Australian IoT space startup launches US satellite deal with Spire Global

- September 22, 2021 2 MIN READ
A Spire LEMUR satellite
South Australian Internet of Things (IoT) nanosatellite startup Myriota has signed a deal with US-listed satellite data company Spire Global.

The deal will see Myriota, which has its own small fleet of nanosatellites, piggyback on Spire’s low-earth orbit nano-satellite network to accelerate its IoT plans.

The Australia company is Spire’s first first large-scale, commercial, IoT-focused customer. Spire, which has offices in the US, Scotland, Luxemburg and Singapore, listed on the NYSE last month and is worth more than A$3 billion.

Theresa Condor

Spire’s Theresa Condor

Spire (NYSE: SPIR) is a global provider of space-based data, analytics, and space services, with one of the world’s largest multi-purpose satellite constellations. They’re equipped with a range of software-defined radios (SDR) that let partners test, deploy, operate, and scale custom applications.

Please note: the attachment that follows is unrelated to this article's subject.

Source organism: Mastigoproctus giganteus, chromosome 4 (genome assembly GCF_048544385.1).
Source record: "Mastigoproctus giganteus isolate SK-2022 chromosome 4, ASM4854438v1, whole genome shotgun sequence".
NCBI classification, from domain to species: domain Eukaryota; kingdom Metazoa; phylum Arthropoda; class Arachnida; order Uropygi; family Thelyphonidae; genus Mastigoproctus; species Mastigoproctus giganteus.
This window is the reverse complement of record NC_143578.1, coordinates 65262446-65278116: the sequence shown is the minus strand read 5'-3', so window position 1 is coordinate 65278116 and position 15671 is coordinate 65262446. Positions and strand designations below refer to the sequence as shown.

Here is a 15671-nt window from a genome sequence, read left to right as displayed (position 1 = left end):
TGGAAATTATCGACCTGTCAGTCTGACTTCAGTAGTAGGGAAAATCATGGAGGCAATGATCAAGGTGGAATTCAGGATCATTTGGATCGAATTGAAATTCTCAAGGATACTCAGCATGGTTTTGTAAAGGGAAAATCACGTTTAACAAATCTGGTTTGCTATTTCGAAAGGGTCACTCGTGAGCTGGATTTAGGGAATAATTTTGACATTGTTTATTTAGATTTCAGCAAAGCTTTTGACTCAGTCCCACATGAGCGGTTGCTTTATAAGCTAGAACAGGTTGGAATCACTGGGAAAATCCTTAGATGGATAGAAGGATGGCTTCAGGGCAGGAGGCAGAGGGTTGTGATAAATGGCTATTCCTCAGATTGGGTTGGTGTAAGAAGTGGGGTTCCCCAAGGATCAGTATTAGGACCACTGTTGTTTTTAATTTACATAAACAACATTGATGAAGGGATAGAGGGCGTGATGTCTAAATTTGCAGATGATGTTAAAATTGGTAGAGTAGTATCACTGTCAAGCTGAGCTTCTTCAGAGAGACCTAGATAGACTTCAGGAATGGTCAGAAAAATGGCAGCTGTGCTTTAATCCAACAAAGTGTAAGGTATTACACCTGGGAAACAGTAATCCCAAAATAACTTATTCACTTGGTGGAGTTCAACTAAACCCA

The deal will expand Myriota’s existing coverage in North America, Australia and New Zealand to other markets including Europe. The company, based at Lot 14 in Adelaide, has launched seven nano-satellites into orbit, with the goal of having 44 above the earth by the end of next year.

Spire’s general manager of space services and earth intelligence, Theresa Condor, praised the innovation in the Australian space sector.

“Australia is a hotbed of innovative companies, and it’s gratifying to help a leading satellite connectivity provider go to market quickly and scale up efficiently,” she said.

Myriota launched in 2013 and counts former prime minister Malcolm Turnbull among its investors, along with Right Click Capital, super fund Hostplus and the CSIRO’s VC arm, Main Sequence Ventures.

Having already raised more than $50 million, including $28 million in a Series B in 2020, the company announced earlier this month, that insurer IAG had invested an undisclosed figure in the startup via its VC arm, IAG Firemark Ventures, to bring IoT to Australia’s insurance sector.

The company used Elon Musk’s SpaceX to launch its first satellite in 2018.

It launched the first of its second-generation nanosatellites with Rocket Lab earlier this year.